Milking the Rhino

Milking the Rhino

DVD - 2009
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"A ferocious kill on the Serengeti; warnings about endangered species... These clichés of nature films ignore a key landscape feature: villagers just off-camera who endure the dangers and costs of living with wild animals. The Maasai tribe of Kenya and Namibia's Himba -- two of earth's oldest cattle cultures -- are emerging from a century of 'white man's conservation,' which threw them off their lands, banned subsistence hunting and fueled resentment. They are discovering that earnings from wildlife tourism can rival the benefits of livestock. But change is not easy. Charting the collision of ancient ways with Western expectations, [this film] offers complex, intimate stories of Africans at the forefront of community-based conservation." -- Container.
Publisher: [United States] : Kartemquin Educational Films, c2009
Edition: Widescreen format
ISBN: 9781565808430
1565808436
Branch Call Number: DVD 333.9541 MIL
Characteristics: 1 videodisc (83 min.) : sd., col. ; 4 3/4 in

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Liber_vermis
Aug 03, 2017

A revealing and frank examination of efforts in Kenya and Namibia to bridge the divide between the interests of small scale and commercial farmers and the conservation of habitat and wildlife which sustains lucrative tourism. Rapid population growth will put great pressure on wildlife preserves in the long term. The local economic model demonstrated in this documentary suggests a direction for indigenous communities in other countries for greater economic self-sufficiency. This documentary is well worth viewing simply for the wildlife, natural scenery, and traditional culture photography.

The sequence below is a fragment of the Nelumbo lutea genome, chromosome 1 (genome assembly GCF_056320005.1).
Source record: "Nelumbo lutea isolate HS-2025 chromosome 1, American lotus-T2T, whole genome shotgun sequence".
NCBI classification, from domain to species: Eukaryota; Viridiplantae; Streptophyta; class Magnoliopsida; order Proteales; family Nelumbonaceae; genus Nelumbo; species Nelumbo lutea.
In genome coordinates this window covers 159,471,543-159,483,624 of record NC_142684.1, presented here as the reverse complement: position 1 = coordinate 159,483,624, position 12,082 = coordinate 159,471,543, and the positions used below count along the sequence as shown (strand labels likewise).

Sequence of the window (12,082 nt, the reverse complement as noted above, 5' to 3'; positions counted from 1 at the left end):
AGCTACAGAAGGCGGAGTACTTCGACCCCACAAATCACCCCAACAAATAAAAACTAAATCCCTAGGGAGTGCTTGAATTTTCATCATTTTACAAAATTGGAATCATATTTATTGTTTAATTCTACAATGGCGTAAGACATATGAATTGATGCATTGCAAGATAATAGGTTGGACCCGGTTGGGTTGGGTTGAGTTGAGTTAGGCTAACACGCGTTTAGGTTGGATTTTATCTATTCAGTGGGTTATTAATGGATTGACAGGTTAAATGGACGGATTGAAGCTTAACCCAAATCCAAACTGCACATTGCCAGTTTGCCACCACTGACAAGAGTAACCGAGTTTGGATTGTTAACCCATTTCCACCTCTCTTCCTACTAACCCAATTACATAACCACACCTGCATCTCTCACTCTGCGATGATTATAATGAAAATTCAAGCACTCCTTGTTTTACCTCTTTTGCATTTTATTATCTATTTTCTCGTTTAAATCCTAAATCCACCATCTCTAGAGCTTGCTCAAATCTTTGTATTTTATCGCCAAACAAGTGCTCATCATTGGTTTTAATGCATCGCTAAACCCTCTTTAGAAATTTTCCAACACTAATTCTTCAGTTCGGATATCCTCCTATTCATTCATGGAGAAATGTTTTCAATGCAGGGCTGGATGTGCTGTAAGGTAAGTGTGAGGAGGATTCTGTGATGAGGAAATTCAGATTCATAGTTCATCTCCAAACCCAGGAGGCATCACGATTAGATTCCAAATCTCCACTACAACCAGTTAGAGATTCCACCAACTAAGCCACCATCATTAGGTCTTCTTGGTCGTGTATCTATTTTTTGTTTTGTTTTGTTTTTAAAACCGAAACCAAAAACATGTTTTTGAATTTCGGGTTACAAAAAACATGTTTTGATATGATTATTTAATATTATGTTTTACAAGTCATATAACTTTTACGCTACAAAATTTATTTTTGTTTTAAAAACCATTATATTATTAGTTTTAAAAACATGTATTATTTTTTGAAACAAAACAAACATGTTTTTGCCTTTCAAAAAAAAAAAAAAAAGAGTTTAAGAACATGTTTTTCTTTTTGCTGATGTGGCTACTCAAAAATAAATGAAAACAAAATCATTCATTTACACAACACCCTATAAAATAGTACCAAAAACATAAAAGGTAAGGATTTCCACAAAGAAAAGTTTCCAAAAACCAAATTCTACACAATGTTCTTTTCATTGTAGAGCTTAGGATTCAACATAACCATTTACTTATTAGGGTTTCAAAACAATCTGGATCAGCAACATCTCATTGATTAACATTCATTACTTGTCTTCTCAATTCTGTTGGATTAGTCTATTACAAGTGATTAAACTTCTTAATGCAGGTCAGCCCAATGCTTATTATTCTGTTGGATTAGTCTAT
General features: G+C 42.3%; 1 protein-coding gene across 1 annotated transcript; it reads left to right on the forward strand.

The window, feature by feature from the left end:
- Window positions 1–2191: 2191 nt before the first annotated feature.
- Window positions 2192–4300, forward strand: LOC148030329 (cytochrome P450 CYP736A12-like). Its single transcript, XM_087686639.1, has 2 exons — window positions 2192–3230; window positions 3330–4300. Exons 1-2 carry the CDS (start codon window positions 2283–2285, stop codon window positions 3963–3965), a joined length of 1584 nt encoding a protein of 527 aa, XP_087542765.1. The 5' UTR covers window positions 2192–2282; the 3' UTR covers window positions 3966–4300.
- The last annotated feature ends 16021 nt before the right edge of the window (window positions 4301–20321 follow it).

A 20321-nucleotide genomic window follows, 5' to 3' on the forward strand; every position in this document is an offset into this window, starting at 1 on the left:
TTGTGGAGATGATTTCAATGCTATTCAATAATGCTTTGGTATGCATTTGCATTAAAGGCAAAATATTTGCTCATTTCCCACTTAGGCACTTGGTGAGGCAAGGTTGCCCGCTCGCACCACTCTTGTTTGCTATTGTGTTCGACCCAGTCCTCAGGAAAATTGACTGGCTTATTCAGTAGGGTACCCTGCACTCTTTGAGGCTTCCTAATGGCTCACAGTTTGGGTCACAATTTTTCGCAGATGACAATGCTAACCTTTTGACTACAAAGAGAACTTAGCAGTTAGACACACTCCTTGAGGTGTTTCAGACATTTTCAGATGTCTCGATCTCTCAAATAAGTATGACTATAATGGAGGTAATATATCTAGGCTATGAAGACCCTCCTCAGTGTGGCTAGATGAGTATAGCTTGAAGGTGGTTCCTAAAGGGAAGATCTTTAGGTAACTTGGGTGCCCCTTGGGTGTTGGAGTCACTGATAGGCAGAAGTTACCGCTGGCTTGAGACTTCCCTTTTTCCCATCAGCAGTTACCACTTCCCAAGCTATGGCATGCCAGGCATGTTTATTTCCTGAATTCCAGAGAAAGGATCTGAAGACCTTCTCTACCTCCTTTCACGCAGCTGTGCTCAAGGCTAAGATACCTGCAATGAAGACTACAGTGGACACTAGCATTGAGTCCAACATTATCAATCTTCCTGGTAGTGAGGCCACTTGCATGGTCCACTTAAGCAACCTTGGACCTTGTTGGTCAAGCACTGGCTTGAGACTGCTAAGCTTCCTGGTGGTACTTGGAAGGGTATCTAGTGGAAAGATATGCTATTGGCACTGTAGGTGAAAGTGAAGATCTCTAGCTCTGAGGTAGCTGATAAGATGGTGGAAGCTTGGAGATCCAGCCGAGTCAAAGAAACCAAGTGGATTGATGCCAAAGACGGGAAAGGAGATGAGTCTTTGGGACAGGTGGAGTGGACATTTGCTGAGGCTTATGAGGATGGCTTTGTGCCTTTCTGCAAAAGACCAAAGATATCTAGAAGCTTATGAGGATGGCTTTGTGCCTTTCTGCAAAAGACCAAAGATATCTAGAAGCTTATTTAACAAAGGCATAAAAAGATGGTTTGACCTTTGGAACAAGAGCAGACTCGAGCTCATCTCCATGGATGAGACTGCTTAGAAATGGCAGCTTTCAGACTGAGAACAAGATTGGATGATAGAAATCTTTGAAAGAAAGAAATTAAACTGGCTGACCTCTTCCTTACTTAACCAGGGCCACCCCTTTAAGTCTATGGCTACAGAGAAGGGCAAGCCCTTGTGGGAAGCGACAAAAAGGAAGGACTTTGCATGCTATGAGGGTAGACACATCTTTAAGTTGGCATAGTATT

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HereHere
Jan 22, 2013

This was a fascinating look at some of the challenges in developing a conservation mindset in rural Africa. Lots of great animal scenes.

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l
Liber_vermis
Aug 03, 2017

"The Masai tribe of Kenya and the Himba tribe of Namibia - two of Earth's oldest cattle cultures - are emerging from a century of 'white man's conservation,' which threw them off their lands, banned subsistence hunting, and fueled resentment. These indigenous people are discovering that earnings from wildlife tourism can rival the benefits of livestock. But change is not easy. Charting the collision of traditional ways with Western [tourism and commercial farming] expectations, "Milking the Rhino" offers complex, intimate stories of Africans at the forefront of community-based conservation."

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